lAccording to the Chamber of Commerce Abroad, there were 3,651 German companies in Russia at the beginning of the war. It is not known how many of them have left the Russian market so far. A number of companies, including Volkswagen and Siemens, are known to turn their backs on Russia. Those who stay often have to justify themselves – with different arguments. Medical group Fresenius wants to continue to “contribute to the medical care of the people” – without further expanding its Russian activities. Others speak of a responsibility for the employees. Grocers, meanwhile, say they want to maintain basic supplies for the Russian population. Just like Metro, where the board of directors gives ethical reasons as to why the wholesale group has not withdrawn from Russia.
As a food wholesaler, Metro is responsible for the food supply of people. But there are also tangible business incentives to hold onto the land. Metro owns nearly all 93 local stores itself, and selling them would mean giving up real estate. The retailer Globus also says that if the store were closed there would be a high risk of being “forced to be nationalized” so that the markets would “continue to operate independently”. The DIY chain Obi, which belongs to the Tengelmann Group, had already closed all local stores in March and shortly afterwards sold it to a Russian investor for a symbolic price of 10 euros. The consumer goods group Henkel announced earlier this week that the withdrawal from Russia was also delayed because it wanted to realize a reasonable price for the 11 factories and not just give them away.
For all companies that withdraw, this usually means leaving the market with no prospect of return. And the loss of turnover, because many of the companies are then simply taken over by other market parties. For Metro, this can also be measured in figures: in the first nine months of the 2021/2022 financial year, turnover in the country increased by 8.7 percent, adjusted for currency, to just over 2 billion euros. Adjusted earnings before interest, taxes, depreciation and amortization (EBITDA) were also slightly higher than in the previous year at EUR 169 million. Has the last word been spoken for all German companies? Probably not, less than a week ago VW subsidiary Traton announced that truck manufacturers MAN and Scania are withdrawing from Russia.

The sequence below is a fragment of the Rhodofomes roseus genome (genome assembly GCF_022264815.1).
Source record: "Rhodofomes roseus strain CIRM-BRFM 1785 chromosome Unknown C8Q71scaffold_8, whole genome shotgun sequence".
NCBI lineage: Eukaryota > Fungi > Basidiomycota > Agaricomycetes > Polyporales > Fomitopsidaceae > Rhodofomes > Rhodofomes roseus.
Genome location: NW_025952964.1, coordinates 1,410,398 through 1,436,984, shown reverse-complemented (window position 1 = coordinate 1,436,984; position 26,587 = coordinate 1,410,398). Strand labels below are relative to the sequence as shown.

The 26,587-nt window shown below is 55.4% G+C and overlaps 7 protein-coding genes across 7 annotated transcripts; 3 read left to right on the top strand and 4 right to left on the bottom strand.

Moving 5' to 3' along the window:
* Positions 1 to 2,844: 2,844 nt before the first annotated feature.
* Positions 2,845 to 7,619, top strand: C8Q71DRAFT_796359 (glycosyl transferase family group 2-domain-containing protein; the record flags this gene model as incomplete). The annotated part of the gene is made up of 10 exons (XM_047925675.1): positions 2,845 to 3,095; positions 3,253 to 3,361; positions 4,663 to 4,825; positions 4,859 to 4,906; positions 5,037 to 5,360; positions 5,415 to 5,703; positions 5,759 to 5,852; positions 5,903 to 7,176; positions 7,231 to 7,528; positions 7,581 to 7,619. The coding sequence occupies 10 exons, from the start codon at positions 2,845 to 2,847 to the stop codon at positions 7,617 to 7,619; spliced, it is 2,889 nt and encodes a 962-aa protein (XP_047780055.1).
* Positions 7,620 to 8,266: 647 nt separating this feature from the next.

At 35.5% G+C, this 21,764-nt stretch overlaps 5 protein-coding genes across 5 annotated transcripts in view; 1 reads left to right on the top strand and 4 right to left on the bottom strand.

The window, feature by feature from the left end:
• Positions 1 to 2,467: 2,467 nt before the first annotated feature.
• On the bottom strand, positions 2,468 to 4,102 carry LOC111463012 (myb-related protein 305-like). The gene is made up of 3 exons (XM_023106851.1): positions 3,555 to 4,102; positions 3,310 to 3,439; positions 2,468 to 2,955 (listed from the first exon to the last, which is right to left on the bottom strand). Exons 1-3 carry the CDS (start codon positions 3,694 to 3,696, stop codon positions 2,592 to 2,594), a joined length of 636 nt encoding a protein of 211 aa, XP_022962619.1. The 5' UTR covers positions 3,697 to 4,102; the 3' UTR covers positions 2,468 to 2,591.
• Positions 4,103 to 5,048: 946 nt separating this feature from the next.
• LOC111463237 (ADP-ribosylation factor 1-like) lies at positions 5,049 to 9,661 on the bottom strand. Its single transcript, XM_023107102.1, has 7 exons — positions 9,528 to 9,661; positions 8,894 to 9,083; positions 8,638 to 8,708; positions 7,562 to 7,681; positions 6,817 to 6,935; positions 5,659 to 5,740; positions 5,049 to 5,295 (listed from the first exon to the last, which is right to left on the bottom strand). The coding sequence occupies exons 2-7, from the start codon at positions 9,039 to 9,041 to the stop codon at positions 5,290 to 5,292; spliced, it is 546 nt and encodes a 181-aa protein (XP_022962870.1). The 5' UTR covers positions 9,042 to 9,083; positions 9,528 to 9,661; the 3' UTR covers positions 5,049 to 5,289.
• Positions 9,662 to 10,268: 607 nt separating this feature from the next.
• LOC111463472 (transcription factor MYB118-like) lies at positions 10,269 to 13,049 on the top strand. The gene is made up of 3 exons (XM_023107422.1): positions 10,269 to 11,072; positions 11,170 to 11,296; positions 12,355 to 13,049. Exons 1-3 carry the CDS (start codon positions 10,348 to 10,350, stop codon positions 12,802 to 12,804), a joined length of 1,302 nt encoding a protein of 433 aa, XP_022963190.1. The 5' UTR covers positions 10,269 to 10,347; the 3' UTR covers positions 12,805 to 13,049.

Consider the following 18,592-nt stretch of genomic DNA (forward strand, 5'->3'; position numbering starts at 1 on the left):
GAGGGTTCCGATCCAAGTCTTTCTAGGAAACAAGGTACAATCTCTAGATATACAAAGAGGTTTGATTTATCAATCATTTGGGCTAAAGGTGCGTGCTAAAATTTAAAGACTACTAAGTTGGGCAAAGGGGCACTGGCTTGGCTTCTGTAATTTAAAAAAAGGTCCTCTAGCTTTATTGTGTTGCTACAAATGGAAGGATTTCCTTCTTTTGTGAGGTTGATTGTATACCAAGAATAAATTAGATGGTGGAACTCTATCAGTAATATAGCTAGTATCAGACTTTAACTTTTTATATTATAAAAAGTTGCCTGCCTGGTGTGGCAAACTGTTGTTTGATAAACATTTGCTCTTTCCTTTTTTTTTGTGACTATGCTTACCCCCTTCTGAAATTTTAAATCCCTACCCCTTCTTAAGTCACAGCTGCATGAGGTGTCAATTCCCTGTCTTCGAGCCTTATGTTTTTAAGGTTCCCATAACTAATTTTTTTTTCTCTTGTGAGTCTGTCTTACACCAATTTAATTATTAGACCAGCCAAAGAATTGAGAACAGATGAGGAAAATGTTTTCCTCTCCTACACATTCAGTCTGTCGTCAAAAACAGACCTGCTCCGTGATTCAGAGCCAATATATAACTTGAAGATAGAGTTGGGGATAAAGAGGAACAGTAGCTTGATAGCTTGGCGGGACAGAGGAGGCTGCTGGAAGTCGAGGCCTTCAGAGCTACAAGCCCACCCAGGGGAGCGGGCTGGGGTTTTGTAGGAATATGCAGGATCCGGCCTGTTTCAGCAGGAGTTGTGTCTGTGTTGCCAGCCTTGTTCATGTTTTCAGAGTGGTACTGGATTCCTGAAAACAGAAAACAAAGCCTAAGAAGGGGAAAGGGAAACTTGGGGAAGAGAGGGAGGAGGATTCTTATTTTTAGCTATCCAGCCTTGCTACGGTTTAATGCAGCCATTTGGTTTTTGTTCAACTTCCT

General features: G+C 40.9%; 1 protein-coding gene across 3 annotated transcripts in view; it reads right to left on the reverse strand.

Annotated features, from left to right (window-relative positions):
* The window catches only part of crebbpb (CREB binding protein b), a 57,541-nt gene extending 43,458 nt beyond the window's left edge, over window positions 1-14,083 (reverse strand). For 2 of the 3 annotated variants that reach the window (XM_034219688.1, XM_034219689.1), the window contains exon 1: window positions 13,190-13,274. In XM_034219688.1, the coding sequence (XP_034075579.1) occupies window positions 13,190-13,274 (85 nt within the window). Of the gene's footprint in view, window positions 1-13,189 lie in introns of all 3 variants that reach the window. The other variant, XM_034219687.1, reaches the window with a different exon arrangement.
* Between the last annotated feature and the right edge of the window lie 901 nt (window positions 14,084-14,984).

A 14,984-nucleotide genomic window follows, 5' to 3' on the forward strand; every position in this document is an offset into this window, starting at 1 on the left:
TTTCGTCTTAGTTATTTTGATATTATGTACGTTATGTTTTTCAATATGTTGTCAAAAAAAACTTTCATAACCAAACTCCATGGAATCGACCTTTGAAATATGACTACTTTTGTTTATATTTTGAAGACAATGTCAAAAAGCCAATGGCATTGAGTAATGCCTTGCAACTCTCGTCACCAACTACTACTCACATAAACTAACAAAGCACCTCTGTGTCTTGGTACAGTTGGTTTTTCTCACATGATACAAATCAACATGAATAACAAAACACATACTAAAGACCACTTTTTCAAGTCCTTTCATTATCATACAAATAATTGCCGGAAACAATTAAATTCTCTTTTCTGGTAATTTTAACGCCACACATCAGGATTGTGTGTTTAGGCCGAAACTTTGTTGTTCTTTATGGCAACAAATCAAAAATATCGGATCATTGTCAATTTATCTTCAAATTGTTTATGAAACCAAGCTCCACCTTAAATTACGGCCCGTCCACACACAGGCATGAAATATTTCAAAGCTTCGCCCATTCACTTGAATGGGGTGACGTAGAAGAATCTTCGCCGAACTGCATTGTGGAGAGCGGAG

Due to “maximum pressure”
The Russian adventure is over for many French companies – and has cost them dearly. For years one of the largest foreign direct investors in Putin’s empire, the pullout cost major publicly traded companies $15.8 billion in the summer alone, according to business daily Les Echos. The farewell was especially difficult for the car manufacturer Renault and the major bank Société Générale, which were both in the red in the first half of the year.